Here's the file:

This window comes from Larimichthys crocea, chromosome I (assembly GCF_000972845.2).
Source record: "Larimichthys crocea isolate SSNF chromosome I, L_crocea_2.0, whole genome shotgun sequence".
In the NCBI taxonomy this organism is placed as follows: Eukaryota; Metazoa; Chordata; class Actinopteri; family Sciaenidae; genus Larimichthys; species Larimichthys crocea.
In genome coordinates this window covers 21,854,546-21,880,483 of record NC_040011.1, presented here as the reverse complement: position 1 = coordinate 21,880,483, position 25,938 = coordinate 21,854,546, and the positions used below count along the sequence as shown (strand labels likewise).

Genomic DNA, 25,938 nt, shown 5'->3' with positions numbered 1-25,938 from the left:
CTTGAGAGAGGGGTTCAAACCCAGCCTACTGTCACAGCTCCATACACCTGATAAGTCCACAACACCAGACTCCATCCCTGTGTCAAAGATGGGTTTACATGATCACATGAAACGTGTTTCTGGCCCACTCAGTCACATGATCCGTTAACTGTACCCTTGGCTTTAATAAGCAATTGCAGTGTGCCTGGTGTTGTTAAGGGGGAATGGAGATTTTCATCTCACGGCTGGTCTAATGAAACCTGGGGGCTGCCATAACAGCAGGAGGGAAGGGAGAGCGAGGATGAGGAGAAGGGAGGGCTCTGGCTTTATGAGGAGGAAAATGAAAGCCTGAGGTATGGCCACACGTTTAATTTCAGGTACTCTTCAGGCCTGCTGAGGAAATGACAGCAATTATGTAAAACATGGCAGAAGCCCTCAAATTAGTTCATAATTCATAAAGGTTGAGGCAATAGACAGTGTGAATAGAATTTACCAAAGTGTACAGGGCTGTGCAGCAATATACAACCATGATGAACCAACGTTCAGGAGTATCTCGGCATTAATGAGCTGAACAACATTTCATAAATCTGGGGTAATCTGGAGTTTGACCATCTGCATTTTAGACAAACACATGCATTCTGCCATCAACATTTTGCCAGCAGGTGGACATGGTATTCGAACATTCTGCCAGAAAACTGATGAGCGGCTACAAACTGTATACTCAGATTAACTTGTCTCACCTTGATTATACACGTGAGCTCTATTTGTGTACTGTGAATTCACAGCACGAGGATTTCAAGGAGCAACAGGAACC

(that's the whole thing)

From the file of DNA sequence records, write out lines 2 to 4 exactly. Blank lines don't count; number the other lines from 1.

Source record: "Larimichthys crocea isolate SSNF chromosome I, L_crocea_2.0, whole genome shotgun sequence".
In the NCBI taxonomy this organism is placed as follows: Eukaryota; Metazoa; Chordata; class Actinopteri; family Sciaenidae; genus Larimichthys; species Larimichthys crocea.
In genome coordinates this window covers 21,854,546-21,880,483 of record NC_040011.1, presented here as the reverse complement: position 1 = coordinate 21,880,483, position 25,938 = coordinate 21,854,546, and the positions used below count along the sequence as shown (strand labels likewise).